Bank of England: coronavirus slowdown less severe than expected

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A man wearing a mask walks past the Bank of England in London


The UK economic crisis caused by Covid-19 will be less severe than expected, but the recovery will also take longer, the Bank of England has said.

The faster easing of foreclosure measures and a “faster” recovery in consumer spending allowed the economy to rebound earlier than it had expected in May.

Spending on clothing and household items has returned to pre-Covid levels.

However, the BoE warned of a “significant” rise in unemployment this year, as it kept interest rates at 0.1%.

Governor Andrew Bailey said recent data suggested the recovery in consumer spending was gaining ground, while spending on food and energy bills remained above pre-Covid levels.

He said: “We have seen a strong recovery in the last few months. The pace puts the economy ahead of what we expected in May. ”

However, Bailey cautioned against overreading recent data: “We don’t think the recent past is necessarily a good guide for the immediate future,” he said.

The Bank said spending on leisure and entertainment, which accounts for one-fifth of all consumer spending, has remained subdued.

Business investment was also weak, which would weigh on the recovery.

Slower recovery

The Bank expects the UK economy to shrink 9.5% this year.

While this is the biggest annual decline in 100 years, it is not as steep as his initial estimate of a 14% contraction.

The Bank said the UK was still facing its deepest recession on record, with growth prospects now “unusually uncertain”.

He expects the UK economy to grow 9% in 2021 and 3.5% in 2022, and the economy is expected to return to its pre-Covid size by the end of 2021.

This compares to growth estimates of 15% and 3% respectively, in a scenario the Bank presented in May.

Unemployment is expected to almost double from the current rate of 3.9% to 7.5% by the end of the year, as government-funded support schemes end.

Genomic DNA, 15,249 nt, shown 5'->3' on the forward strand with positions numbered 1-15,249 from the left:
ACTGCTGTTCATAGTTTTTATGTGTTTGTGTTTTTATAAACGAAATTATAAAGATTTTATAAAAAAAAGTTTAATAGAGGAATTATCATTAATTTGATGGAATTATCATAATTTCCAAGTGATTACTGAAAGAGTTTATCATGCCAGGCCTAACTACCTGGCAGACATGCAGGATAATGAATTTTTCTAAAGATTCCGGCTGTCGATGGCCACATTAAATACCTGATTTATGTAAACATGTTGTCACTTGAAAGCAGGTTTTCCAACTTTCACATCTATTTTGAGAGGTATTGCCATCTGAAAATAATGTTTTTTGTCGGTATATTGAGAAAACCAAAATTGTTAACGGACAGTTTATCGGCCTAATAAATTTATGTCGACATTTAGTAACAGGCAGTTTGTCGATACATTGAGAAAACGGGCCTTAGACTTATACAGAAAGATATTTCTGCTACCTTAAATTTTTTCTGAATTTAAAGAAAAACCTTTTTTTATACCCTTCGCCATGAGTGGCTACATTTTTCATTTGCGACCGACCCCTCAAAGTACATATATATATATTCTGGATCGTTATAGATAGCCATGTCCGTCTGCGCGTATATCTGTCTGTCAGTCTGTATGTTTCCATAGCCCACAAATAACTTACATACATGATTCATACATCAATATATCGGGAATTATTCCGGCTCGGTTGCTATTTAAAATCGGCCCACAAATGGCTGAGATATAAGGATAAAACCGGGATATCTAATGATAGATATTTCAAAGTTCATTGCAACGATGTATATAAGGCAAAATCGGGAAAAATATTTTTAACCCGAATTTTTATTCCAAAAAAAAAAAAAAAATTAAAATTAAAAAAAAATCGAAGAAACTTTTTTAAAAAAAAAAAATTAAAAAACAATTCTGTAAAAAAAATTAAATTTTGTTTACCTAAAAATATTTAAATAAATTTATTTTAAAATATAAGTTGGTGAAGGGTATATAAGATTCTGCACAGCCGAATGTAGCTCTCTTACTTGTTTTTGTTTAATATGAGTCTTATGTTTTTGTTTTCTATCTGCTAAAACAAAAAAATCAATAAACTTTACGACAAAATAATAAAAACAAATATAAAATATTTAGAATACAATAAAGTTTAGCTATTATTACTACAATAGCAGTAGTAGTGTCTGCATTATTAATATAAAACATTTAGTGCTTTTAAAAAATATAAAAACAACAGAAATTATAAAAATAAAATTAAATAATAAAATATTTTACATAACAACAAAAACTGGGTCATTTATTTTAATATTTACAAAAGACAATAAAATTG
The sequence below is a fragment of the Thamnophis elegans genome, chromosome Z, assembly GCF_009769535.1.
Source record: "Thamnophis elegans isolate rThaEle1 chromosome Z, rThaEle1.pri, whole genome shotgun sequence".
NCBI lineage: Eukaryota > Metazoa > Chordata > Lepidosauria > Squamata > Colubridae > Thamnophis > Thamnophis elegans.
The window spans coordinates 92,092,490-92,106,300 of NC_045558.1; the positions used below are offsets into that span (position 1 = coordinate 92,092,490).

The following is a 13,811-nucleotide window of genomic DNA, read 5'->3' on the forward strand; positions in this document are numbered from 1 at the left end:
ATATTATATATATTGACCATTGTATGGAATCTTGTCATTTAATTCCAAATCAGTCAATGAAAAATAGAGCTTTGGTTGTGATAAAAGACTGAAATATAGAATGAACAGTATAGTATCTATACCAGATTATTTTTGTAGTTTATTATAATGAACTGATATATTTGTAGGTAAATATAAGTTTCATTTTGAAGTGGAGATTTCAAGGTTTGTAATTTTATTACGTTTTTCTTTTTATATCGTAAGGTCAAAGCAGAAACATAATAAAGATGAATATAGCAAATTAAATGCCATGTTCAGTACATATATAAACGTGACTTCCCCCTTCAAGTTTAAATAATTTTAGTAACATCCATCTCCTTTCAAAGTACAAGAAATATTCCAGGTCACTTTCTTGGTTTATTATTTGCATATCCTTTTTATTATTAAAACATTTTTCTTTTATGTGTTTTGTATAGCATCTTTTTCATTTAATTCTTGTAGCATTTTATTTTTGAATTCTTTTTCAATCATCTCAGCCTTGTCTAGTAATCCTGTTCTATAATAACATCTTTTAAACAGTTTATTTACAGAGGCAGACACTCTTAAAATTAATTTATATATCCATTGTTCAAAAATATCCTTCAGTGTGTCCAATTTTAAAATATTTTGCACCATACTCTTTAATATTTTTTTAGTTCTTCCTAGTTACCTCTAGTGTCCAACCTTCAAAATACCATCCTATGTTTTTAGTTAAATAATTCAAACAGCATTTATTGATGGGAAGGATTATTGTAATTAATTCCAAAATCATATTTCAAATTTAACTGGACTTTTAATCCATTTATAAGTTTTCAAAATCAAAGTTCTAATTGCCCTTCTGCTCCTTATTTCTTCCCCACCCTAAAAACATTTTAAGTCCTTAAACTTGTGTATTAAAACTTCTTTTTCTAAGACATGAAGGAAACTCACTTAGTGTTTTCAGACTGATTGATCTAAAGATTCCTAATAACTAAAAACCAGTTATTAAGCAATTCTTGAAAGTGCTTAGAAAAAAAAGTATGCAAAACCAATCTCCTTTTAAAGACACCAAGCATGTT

Average profits are also expected to decline for the first time since the financial crisis.

The bank said more workers were facing a pay cut or freeze in 2020, adding: “In many cases bonuses have been reduced or completely removed for this year.”

Its latest forecast is based on the assumption that there is no second wave of the virus and that there is a smooth transition to a new EU free trade agreement in early 2021.

Lower energy prices and the temporary reduction in VAT for hotels, theme parks and other hotel activities mean the cost of living is unlikely to increase much this year.

The Bank expects inflation, as measured by the Consumer Price Index (CPI), to fall close to zero by the end of 2020, before gradually rising to its 2% target.

Negative rates “under review”

The Monetary Policy Committee (MPC) has said it will not even think about raising interest rates until there is “clear evidence” that the recovery has taken hold.

He said the use of unconventional tools to stimulate the economy, such as negative interest rates, remains under consideration.

While negative rates could boost the economy, the bank said such a move could have unintended consequences.

This could prevent the UK’s already fragile banks from lending or entice customers to withdraw their money and keep it in cash.

Policymakers also noted that High Street banks would find it difficult to reduce savings rates below zero.

“They are part of our toolbox,” Mr. Bailey said. “But at the moment, we don’t have a plan to use them. ”

Ruth Gregory, an economist at Capital Economics, said the bank will likely increase its money printing program by an additional £ 100 billion later this year.

She also expects the Bank to keep interest rates at 0.1% “or less” for “at least five years.”


The economic damage may have been less catastrophic than feared in recent months, but the Bank believes the scars will remain longer, for both activity and jobs.

The Bank estimates that it will take the economy until the end of 2021 to resume its pre-crisis activities. Basically, he admits the risks are on the downside – especially assuming the health risks from the virus and restrictions gradually diminish, without a significant resumption of a widespread lockdown. It could be a serious setback.

So what? The key to our recovery is consumer spending – and the potential interest rates that are already at historically low levels. Could we be heading into the uncharted territory of negative rates, where savers are effectively tasked with depositing cash? It seems unlikely. The Bank has taken a closer look at this tool and concludes that it may be “less effective… in stimulating the economy”.

It has other tools – the Bank has supported cash flow throughout the economy by injecting funds into financial markets through quantitative easing and by participating in some loan programs.

But she may have to rely increasingly on the Chancellor to provide emergency aid to the economy in the event of further unrest.


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